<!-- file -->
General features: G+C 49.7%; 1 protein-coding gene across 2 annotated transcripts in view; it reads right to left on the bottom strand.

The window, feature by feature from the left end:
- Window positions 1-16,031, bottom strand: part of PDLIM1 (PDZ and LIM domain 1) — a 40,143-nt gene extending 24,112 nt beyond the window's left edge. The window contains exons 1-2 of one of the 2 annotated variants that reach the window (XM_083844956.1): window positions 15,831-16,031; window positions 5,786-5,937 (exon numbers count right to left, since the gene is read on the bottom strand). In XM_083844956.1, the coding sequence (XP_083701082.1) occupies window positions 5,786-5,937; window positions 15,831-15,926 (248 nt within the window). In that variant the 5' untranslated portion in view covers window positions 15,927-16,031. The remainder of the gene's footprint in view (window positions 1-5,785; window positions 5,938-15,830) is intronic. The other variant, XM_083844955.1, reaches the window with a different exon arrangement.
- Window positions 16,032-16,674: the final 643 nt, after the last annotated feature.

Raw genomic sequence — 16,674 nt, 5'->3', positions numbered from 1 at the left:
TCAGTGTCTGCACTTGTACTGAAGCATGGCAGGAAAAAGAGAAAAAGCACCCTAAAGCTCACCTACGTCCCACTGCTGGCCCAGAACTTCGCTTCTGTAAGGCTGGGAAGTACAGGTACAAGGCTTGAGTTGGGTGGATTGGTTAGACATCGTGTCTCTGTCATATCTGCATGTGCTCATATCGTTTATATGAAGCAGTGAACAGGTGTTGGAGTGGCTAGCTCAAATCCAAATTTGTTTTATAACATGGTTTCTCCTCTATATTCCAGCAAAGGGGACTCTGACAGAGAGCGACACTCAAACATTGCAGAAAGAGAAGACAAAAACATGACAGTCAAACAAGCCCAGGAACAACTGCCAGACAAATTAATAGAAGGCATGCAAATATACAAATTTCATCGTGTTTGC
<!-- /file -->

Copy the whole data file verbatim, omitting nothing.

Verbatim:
General features: G+C 49.7%; 1 protein-coding gene across 2 annotated transcripts in view; it reads right to left on the bottom strand.

The window, feature by feature from the left end:
- Window positions 1-16,031, bottom strand: part of PDLIM1 (PDZ and LIM domain 1) — a 40,143-nt gene extending 24,112 nt beyond the window's left edge. The window contains exons 1-2 of one of the 2 annotated variants that reach the window (XM_083844956.1): window positions 15,831-16,031; window positions 5,786-5,937 (exon numbers count right to left, since the gene is read on the bottom strand). In XM_083844956.1, the coding sequence (XP_083701082.1) occupies window positions 5,786-5,937; window positions 15,831-15,926 (248 nt within the window). In that variant the 5' untranslated portion in view covers window positions 15,927-16,031. The remainder of the gene's footprint in view (window positions 1-5,785; window positions 5,938-15,830) is intronic. The other variant, XM_083844955.1, reaches the window with a different exon arrangement.
- Window positions 16,032-16,674: the final 643 nt, after the last annotated feature.

Raw genomic sequence — 16,674 nt, 5'->3', positions numbered from 1 at the left:
TCAGTGTCTGCACTTGTACTGAAGCATGGCAGGAAAAAGAGAAAAAGCACCCTAAAGCTCACCTACGTCCCACTGCTGGCCCAGAACTTCGCTTCTGTAAGGCTGGGAAGTACAGGTACAAGGCTTGAGTTGGGTGGATTGGTTAGACATCGTGTCTCTGTCATATCTGCATGTGCTCATATCGTTTATATGAAGCAGTGAACAGGTGTTGGAGTGGCTAGCTCAAATCCAAATTTGTTTTATAACATGGTTTCTCCTCTATATTCCAGCAAAGGGGACTCTGACAGAGAGCGACACTCAAACATTGCAGAAAGAGAAGACAAAAACATGACAGTCAAACAAGCCCAGGAACAACTGCCAGACAAATTAATAGAAGGCATGCAAATATACAAATTTCATCGTGTTTGC